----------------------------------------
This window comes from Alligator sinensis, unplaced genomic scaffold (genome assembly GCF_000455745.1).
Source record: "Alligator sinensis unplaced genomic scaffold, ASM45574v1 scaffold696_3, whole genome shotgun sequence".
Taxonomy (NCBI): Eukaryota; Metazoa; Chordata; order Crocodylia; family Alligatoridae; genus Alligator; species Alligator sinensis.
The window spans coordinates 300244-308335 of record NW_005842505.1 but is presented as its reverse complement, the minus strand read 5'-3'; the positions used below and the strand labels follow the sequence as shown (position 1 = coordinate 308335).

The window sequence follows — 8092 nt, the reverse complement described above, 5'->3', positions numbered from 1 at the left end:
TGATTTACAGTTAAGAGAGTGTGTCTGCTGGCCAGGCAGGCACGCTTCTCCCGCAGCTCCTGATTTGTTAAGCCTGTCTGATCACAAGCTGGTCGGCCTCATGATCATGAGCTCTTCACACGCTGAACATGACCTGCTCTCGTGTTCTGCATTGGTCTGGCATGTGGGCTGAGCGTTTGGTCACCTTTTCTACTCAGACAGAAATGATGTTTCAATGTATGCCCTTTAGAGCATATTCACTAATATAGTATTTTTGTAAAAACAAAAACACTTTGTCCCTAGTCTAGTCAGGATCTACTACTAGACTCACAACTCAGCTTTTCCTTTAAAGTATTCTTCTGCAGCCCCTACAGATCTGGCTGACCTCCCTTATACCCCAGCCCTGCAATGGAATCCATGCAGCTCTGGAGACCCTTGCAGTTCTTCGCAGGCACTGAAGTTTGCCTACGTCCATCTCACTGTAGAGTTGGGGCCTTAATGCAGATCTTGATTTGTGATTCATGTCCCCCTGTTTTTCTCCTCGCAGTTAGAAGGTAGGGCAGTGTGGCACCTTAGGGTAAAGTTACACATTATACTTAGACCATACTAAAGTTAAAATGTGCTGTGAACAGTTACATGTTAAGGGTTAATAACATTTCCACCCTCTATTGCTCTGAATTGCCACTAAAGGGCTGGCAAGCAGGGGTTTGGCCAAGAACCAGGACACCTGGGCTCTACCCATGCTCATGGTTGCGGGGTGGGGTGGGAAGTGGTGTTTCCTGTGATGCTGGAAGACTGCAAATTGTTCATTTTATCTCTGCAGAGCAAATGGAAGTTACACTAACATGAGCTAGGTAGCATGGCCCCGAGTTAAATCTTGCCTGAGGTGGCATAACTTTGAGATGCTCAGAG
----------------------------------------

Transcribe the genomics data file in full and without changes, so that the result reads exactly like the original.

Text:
This window comes from Alligator sinensis, unplaced genomic scaffold (genome assembly GCF_000455745.1).
Source record: "Alligator sinensis unplaced genomic scaffold, ASM45574v1 scaffold696_3, whole genome shotgun sequence".
Taxonomy (NCBI): Eukaryota; Metazoa; Chordata; order Crocodylia; family Alligatoridae; genus Alligator; species Alligator sinensis.
The window spans coordinates 300244-308335 of record NW_005842505.1 but is presented as its reverse complement, the minus strand read 5'-3'; the positions used below and the strand labels follow the sequence as shown (position 1 = coordinate 308335).

The window sequence follows — 8092 nt, the reverse complement described above, 5'->3', positions numbered from 1 at the left end:
TGATTTACAGTTAAGAGAGTGTGTCTGCTGGCCAGGCAGGCACGCTTCTCCCGCAGCTCCTGATTTGTTAAGCCTGTCTGATCACAAGCTGGTCGGCCTCATGATCATGAGCTCTTCACACGCTGAACATGACCTGCTCTCGTGTTCTGCATTGGTCTGGCATGTGGGCTGAGCGTTTGGTCACCTTTTCTACTCAGACAGAAATGATGTTTCAATGTATGCCCTTTAGAGCATATTCACTAATATAGTATTTTTGTAAAAACAAAAACACTTTGTCCCTAGTCTAGTCAGGATCTACTACTAGACTCACAACTCAGCTTTTCCTTTAAAGTATTCTTCTGCAGCCCCTACAGATCTGGCTGACCTCCCTTATACCCCAGCCCTGCAATGGAATCCATGCAGCTCTGGAGACCCTTGCAGTTCTTCGCAGGCACTGAAGTTTGCCTACGTCCATCTCACTGTAGAGTTGGGGCCTTAATGCAGATCTTGATTTGTGATTCATGTCCCCCTGTTTTTCTCCTCGCAGTTAGAAGGTAGGGCAGTGTGGCACCTTAGGGTAAAGTTACACATTATACTTAGACCATACTAAAGTTAAAATGTGCTGTGAACAGTTACATGTTAAGGGTTAATAACATTTCCACCCTCTATTGCTCTGAATTGCCACTAAAGGGCTGGCAAGCAGGGGTTTGGCCAAGAACCAGGACACCTGGGCTCTACCCATGCTCATGGTTGCGGGGTGGGGTGGGAAGTGGTGTTTCCTGTGATGCTGGAAGACTGCAAATTGTTCATTTTATCTCTGCAGAGCAAATGGAAGTTACACTAACATGAGCTAGGTAGCATGGCCCCGAGTTAAATCTTGCCTGAGGTGGCATAACTTTGAGATGCTCAGAG